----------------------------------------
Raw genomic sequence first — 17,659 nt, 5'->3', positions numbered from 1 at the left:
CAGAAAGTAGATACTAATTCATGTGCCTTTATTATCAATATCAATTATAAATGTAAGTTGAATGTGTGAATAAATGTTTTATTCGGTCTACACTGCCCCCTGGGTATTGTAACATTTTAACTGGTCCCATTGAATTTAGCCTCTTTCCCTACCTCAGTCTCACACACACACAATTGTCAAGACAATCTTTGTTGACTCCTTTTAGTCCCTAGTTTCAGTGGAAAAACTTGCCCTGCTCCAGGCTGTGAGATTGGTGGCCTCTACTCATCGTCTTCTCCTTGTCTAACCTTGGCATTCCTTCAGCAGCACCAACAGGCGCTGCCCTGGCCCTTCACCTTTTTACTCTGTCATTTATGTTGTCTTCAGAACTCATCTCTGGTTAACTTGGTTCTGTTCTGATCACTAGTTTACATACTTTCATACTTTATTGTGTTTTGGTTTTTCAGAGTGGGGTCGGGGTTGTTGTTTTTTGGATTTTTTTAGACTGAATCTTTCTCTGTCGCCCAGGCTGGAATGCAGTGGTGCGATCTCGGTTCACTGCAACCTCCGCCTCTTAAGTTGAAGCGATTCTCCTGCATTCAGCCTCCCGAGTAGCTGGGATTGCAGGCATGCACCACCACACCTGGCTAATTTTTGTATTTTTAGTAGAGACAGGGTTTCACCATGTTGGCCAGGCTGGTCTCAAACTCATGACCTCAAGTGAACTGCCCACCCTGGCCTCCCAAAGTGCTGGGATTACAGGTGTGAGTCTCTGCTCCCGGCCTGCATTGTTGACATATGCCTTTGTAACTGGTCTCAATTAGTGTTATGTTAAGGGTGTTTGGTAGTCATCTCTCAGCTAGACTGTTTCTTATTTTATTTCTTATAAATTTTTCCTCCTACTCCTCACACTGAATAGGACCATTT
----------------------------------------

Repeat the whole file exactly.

Raw genomic sequence first — 17,659 nt, 5'->3', positions numbered from 1 at the left:
CAGAAAGTAGATACTAATTCATGTGCCTTTATTATCAATATCAATTATAAATGTAAGTTGAATGTGTGAATAAATGTTTTATTCGGTCTACACTGCCCCCTGGGTATTGTAACATTTTAACTGGTCCCATTGAATTTAGCCTCTTTCCCTACCTCAGTCTCACACACACACAATTGTCAAGACAATCTTTGTTGACTCCTTTTAGTCCCTAGTTTCAGTGGAAAAACTTGCCCTGCTCCAGGCTGTGAGATTGGTGGCCTCTACTCATCGTCTTCTCCTTGTCTAACCTTGGCATTCCTTCAGCAGCACCAACAGGCGCTGCCCTGGCCCTTCACCTTTTTACTCTGTCATTTATGTTGTCTTCAGAACTCATCTCTGGTTAACTTGGTTCTGTTCTGATCACTAGTTTACATACTTTCATACTTTATTGTGTTTTGGTTTTTCAGAGTGGGGTCGGGGTTGTTGTTTTTTGGATTTTTTTAGACTGAATCTTTCTCTGTCGCCCAGGCTGGAATGCAGTGGTGCGATCTCGGTTCACTGCAACCTCCGCCTCTTAAGTTGAAGCGATTCTCCTGCATTCAGCCTCCCGAGTAGCTGGGATTGCAGGCATGCACCACCACACCTGGCTAATTTTTGTATTTTTAGTAGAGACAGGGTTTCACCATGTTGGCCAGGCTGGTCTCAAACTCATGACCTCAAGTGAACTGCCCACCCTGGCCTCCCAAAGTGCTGGGATTACAGGTGTGAGTCTCTGCTCCCGGCCTGCATTGTTGACATATGCCTTTGTAACTGGTCTCAATTAGTGTTATGTTAAGGGTGTTTGGTAGTCATCTCTCAGCTAGACTGTTTCTTATTTTATTTCTTATAAATTTTTCCTCCTACTCCTCACACTGAATAGGACCATTT